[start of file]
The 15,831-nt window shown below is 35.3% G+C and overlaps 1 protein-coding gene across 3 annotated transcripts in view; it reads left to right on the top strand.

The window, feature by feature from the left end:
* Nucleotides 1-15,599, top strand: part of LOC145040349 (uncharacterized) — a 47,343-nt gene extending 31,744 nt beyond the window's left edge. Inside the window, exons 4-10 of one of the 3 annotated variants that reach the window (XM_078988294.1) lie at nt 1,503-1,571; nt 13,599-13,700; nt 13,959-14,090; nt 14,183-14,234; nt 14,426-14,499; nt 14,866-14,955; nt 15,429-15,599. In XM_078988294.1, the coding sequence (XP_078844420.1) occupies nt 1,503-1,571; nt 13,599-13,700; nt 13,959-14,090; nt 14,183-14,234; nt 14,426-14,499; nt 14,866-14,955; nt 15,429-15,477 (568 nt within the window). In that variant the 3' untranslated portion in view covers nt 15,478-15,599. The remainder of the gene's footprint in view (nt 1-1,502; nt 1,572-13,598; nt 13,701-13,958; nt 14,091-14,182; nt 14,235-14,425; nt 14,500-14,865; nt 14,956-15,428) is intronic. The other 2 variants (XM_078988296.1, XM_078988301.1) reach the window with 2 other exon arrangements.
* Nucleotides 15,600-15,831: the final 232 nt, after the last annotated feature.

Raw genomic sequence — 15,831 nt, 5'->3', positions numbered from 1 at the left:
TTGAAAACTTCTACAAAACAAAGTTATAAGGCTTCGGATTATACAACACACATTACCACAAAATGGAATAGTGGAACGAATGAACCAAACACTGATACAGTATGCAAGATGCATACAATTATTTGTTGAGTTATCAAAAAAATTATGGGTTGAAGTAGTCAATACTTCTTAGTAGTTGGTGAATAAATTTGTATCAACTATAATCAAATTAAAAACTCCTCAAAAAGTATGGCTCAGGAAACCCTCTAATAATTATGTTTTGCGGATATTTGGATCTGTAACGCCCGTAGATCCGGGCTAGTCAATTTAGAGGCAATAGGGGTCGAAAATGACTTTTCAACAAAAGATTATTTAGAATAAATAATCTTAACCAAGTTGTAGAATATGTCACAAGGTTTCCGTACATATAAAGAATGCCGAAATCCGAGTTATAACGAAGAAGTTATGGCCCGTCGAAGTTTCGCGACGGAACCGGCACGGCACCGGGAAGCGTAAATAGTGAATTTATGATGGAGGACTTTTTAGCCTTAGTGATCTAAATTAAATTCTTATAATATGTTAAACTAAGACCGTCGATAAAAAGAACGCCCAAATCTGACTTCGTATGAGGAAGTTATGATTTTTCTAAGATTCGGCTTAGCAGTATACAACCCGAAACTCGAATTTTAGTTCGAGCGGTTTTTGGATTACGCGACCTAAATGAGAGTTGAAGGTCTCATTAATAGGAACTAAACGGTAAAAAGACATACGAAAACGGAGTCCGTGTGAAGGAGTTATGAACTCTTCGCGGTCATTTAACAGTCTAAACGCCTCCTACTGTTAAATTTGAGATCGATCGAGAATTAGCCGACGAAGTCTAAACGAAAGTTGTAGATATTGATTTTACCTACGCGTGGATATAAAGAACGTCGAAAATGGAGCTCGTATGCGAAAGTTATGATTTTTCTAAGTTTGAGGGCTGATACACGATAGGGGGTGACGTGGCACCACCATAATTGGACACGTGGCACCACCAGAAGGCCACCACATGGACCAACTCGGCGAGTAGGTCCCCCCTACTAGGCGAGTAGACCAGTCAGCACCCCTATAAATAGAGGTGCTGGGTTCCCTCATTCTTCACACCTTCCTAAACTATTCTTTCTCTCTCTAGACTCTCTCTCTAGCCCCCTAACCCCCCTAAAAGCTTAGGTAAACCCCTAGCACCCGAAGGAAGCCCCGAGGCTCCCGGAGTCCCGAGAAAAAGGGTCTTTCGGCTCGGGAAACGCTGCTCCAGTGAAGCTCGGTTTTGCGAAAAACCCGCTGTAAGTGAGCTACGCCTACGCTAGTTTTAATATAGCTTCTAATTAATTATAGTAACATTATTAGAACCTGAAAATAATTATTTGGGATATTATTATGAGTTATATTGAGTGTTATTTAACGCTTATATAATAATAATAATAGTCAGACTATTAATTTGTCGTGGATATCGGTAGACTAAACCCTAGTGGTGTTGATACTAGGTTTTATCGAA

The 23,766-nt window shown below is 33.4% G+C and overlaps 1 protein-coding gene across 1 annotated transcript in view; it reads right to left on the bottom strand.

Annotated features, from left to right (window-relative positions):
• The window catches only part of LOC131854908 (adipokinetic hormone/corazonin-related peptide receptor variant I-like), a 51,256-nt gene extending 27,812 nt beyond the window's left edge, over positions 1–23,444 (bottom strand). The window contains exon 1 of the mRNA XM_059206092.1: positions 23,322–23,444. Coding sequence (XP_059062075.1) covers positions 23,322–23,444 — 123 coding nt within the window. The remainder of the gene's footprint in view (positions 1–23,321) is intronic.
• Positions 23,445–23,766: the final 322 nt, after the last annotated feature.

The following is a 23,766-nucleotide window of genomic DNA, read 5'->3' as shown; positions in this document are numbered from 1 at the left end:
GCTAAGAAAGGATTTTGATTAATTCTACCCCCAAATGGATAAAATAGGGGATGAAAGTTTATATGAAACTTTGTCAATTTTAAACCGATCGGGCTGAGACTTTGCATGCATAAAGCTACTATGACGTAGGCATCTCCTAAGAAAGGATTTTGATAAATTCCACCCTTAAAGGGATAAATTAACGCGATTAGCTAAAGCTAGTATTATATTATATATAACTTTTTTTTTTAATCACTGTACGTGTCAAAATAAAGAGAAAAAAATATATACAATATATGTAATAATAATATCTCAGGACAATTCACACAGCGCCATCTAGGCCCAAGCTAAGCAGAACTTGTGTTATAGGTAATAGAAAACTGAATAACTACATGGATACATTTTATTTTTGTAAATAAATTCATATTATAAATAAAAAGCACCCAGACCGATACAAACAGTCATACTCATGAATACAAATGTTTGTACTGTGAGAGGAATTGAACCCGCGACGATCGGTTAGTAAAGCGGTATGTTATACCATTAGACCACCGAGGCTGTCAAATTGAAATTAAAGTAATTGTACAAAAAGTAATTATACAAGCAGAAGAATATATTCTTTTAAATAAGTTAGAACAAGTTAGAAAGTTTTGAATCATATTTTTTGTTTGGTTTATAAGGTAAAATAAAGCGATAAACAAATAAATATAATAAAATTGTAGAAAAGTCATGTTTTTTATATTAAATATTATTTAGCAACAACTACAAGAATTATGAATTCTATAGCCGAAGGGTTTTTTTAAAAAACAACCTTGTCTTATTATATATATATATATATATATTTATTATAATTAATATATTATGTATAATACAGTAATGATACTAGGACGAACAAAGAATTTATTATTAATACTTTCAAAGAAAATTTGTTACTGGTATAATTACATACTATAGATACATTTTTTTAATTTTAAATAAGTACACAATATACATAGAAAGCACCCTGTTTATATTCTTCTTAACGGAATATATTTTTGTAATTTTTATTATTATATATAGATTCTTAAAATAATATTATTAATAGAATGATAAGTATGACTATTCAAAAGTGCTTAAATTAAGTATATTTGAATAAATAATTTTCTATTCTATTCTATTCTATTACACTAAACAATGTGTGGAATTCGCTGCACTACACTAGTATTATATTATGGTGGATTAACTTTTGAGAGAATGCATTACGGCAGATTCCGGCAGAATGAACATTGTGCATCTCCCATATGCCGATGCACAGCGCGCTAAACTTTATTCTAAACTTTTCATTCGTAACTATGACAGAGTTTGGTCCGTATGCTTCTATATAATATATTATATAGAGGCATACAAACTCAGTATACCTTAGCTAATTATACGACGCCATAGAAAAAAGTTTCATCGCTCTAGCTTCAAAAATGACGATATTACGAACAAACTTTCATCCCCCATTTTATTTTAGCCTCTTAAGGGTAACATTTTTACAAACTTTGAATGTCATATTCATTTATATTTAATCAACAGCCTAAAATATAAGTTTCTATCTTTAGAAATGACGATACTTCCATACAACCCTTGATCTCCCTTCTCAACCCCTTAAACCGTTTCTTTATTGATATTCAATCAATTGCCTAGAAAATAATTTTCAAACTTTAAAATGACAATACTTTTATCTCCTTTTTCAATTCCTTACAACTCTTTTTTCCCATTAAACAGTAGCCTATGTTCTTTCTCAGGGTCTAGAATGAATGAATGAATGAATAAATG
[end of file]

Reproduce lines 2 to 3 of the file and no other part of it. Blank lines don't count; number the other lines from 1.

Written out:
The window, feature by feature from the left end:
* Nucleotides 1-15,599, top strand: part of LOC145040349 (uncharacterized) — a 47,343-nt gene extending 31,744 nt beyond the window's left edge. Inside the window, exons 4-10 of one of the 3 annotated variants that reach the window (XM_078988294.1) lie at nt 1,503-1,571; nt 13,599-13,700; nt 13,959-14,090; nt 14,183-14,234; nt 14,426-14,499; nt 14,866-14,955; nt 15,429-15,599. In XM_078988294.1, the coding sequence (XP_078844420.1) occupies nt 1,503-1,571; nt 13,599-13,700; nt 13,959-14,090; nt 14,183-14,234; nt 14,426-14,499; nt 14,866-14,955; nt 15,429-15,477 (568 nt within the window). In that variant the 3' untranslated portion in view covers nt 15,478-15,599. The remainder of the gene's footprint in view (nt 1-1,502; nt 1,572-13,598; nt 13,701-13,958; nt 14,091-14,182; nt 14,235-14,425; nt 14,500-14,865; nt 14,956-15,428) is intronic. The other 2 variants (XM_078988296.1, XM_078988301.1) reach the window with 2 other exon arrangements.